Description

The investment seeks to provide inflation protection and income consistent with investment in inflation-indexed securities. The fund invests at least 80% of its assets in inflation-indexed bonds issued by the U.S. government, its agencies and instrumentalities, and corporations. It may invest in bonds of any maturity; however, its dollar-weighted average maturity is expected to be in the range of 7 to 20 years. At a minimum, all bonds purchased by the fund will be rated investment-grade or, if unrated, will be considered by the advisor to be investment-grade.

Statistics (YTD)

What do these metrics mean? [Read More] [Hide]

TotalReturn:

'Total return is the amount of value an investor earns from a security over a specific period, typically one year, when all distributions are reinvested. Total return is expressed as a percentage of the amount invested. For example, a total return of 20% means the security increased by 20% of its original value due to a price increase, distribution of dividends (if a stock), coupons (if a bond) or capital gains (if a fund). Total return is a strong measure of an investment’s overall performance.'

Using this definition on our asset we see for example:
  • Looking at the total return of 13.4% in the last 5 years of Vanguard Inflation Protected Securities Fund, we see it is relatively lower, thus worse in comparison to the benchmark SPY (63%)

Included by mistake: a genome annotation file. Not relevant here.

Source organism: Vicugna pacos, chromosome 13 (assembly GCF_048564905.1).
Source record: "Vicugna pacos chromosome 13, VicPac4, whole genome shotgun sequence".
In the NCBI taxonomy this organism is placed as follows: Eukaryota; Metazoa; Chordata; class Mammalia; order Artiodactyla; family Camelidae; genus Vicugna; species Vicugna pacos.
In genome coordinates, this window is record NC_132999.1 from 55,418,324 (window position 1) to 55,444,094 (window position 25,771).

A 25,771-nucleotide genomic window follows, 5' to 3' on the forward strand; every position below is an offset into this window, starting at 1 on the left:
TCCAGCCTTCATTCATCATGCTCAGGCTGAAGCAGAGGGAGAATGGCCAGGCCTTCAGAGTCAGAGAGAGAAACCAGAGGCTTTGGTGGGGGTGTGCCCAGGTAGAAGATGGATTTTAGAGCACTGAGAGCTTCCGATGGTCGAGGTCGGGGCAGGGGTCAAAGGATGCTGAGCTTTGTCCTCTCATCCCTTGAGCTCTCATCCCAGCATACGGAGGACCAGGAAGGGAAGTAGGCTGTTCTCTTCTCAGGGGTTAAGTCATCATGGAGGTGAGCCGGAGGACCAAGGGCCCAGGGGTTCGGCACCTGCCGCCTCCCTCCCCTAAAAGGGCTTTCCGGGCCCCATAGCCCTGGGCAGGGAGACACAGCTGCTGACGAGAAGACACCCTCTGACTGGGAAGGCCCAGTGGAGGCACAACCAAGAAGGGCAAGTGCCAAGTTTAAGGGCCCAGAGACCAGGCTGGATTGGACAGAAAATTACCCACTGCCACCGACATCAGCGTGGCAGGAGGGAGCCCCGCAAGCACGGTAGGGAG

• Looking at total return in of 3% in the period of the last 3 years, we see it is relatively smaller, thus worse in comparison to SPY (33.5%).

CAGR:

'The compound annual growth rate (CAGR) is a useful measure of growth over multiple time periods. It can be thought of as the growth rate that gets you from the initial investment value to the ending investment value if you assume that the investment has been compounding over the time period.'

Which means for our asset as example:
  • The annual performance (CAGR) over 5 years of Vanguard Inflation Protected Securities Fund is 2.6%, which is lower, thus worse compared to the benchmark SPY (10.3%) in the same period.
  • Looking at compounded annual growth rate (CAGR) in of 1% in the period of the last 3 years, we see it is relatively smaller, thus worse in comparison to SPY (10.1%).

Volatility:

'Volatility is a rate at which the price of a security increases or decreases for a given set of returns. Volatility is measured by calculating the standard deviation of the annualized returns over a given period of time. It shows the range to which the price of a security may increase or decrease. Volatility measures the risk of a security. It is used in option pricing formula to gauge the fluctuations in the returns of the underlying assets. Volatility indicates the pricing behavior of the security and helps estimate the fluctuations that may happen in a short period of time.'

Applying this definition to our asset in some examples:
  • Looking at the 30 days standard deviation of 6.2% in the last 5 years of Vanguard Inflation Protected Securities Fund, we see it is relatively lower, thus better in comparison to the benchmark SPY (21.6%)
  • During the last 3 years, the historical 30 days volatility is 7.4%, which is lower, thus better than the value of 25.1% from the benchmark.

DownVol: